Unhealthy Attraction: Revisiting the Risks of Magnet Ingestion in Kids, as Product Recall Fails

William F. Balistreri, MD


May 12, 2017

Popular Toys With Overlooked Risks

In a previous Medscape article, we related our concern that popular adult novelty items containing neodymium magnets (so-called "supermagnets") present an underappreciated danger to children. At that time, several brands of extremely powerful small magnetic balls (eg, Buckyballs, Neocube, and Zen Magnets) were aggressively marketed as stress relievers and adult desk toys in the form of sculptures and puzzles, in the process becoming highly popular. Many of these innocent-looking items contained 100-200 high-powered magnetic spheres, which were difficult to account for once the set was removed from its original packaging.

A recurring story was heard by emergency medicine physicians, pediatricians, and gastroenterologists, as the ingestion of these magnets, especially by young children, led to increasing cases of injury to the gastrointestinal tract.

It was clear that parents were not aware of the danger presented. The incidence of visits to the emergency department for children with possible magnet ingestion progressively increased in direct relationship to their popularity, with a documented 75% average annual increase over a 10-year period.[1,2,3,4,5,6,7,8,9,10,11,12,13]

The Scope of the Problem

Even though these novelty items were labeled as being "not for use by children," they exerted a strong attraction upon this group. The neodymium/iron/boron magnets in these products are small (2-5 mm), smooth, and spherical—characteristics of an object that should easily complete the route from ingestion to excretion.[14]

However, if ingested, the magnets are capable of attracting each other with formidable forces in the vicinal loops of the bowel. This powerful binding causes pressure necrosis of the bowel wall, leading to ulceration and intestinal perforation.

Over time, pediatric gastroenterologists began to describe cases of children who had swallowed several high-powered neodymium magnets, which then "pinched" loops of the bowel, leading to bowel resection and the resulting development of short-bowel syndrome.[14]

A survey of members of the North American Society for Pediatric Gastroenterology, Hepatology and Nutrition (NASPGHAN) reported 123 cases of magnet ingestion between 2008 and 2012.[15] A further sequence of events is shown in the Table.

Table. Timeline of Events

Year Event
2008 Magnet toys (5-mm spheres) enter the market in the form of the Neocube; Buckyballs are released the following year
2009 The USCPSC documents more than 200 reports of injury related to ingestions, many of which require emergency surgery to remove the magnets and repair intestinal injuries[16,17]
2009-2011 The USCPSC estimates that 1700 ED-treated magnet ingestion cases occur; the majority of injuries (70%) happen in children aged 4-12 years
2009 The USCPSC issued a restriction on the sale of rare-earth magnets to children under age 14 years; after manufacturers failed to comply with proper labeling, the USCPSC orders a recall on 175,000 packages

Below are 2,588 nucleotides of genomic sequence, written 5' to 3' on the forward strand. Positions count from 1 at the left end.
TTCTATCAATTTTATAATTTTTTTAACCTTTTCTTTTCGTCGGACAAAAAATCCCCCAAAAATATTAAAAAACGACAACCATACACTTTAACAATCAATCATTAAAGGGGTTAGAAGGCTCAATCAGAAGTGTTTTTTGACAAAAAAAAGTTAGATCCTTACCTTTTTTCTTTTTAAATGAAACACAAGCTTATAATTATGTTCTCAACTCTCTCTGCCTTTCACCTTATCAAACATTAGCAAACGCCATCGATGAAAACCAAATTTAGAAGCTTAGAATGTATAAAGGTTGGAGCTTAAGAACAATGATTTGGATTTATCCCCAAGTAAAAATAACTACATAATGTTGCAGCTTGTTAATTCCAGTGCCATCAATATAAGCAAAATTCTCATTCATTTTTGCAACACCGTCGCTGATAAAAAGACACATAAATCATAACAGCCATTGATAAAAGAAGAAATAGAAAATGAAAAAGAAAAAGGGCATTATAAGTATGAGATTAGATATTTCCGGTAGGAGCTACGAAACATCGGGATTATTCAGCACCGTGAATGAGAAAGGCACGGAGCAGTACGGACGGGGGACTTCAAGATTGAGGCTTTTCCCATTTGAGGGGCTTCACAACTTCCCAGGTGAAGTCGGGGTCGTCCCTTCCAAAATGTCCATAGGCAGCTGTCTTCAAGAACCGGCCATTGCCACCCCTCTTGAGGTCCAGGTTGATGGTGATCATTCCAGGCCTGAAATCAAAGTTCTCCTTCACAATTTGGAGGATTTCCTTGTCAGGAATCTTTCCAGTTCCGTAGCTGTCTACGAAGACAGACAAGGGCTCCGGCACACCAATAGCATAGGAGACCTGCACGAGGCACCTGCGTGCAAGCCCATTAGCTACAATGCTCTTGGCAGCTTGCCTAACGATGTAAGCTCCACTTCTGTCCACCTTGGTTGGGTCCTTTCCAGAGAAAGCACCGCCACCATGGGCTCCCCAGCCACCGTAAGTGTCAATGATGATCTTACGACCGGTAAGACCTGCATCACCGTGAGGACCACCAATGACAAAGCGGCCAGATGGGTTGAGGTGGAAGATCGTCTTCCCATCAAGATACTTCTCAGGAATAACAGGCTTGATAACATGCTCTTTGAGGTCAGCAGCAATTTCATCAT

2009-2012 One company's sales increase from $0 to $25 million per year[14]
2012 USCPSC develops federal standard for hazardous, high-powered magnet sets
2012 Between February and October, Children's Hospital in New Orleans reports six cases of magnetic ball ingestions[15]
2012 In spring, an informal pediatric gastrointestinal bulletin board survey reported 123 ingestion cases.[15] It finds that:
  • Nearly 80% of patients required endoscopy or surgery, or both

  • 26% of patients underwent some type of surgery, including laparotomy, laparoscopy, and thoracotomy

    • 31% had surgery for magnet removal alone

    • 43% required an additional surgical procedure, including fistula repair (60%) and bowel resection (15%)

  • 9% of patients required long-term care (eg, bowel rehabilitation) owing to complications. Gastrointestinal endoscopy was performed for magnet removal in 10%-12% of these children, and 4%-5% required surgical intervention

2012 At the end of this year, the USCPSC set industry safety standards and sought to remove certain supermagnet desk toys from the market
2013 The USCPSC announced that several major retailers participated in a recall of rare-earth magnet sets
2014 In September, the USCPSC approved strong federal safety standard for high-powered magnet sets to protect children and teenagers[18]

ED = emergency department; USCPSC = US Consumer Product Safety Commission

On the basis of these alarming data, NASPGHAN leadership launched an aggressive education and advocacy campaign in partnership with other societies, such as the American Academy of Pediatrics and the American Pediatric Surgical Association.[14,15,18,19,20,21,22] They collectively joined other concerned consumer safety advocates to communicate the public health implications of high-powered magnets to the US Consumer Product Safety Commission (USCPSC), which is charged with protecting the public from unreasonable risks for injury or death associated with the use of consumer products. A recall was recommended by the USCPSC, as well as Health Canada. The USCPSC also established a safety standard for high-powered magnets. These collective efforts helped to inform the public.[14,16,22,23,24]

Public education independent of the recall prompted parents to discard magnetic toys, removing the temptation for toddlers. Many manufacturers withdrew their products from the market—some voluntarily, some after retail sales dropped. Most retailers and manufacturers ultimately complied with the USCPSC recall; however, other manufacturers, such as the makers of Zen Magnets, fought the appeal.


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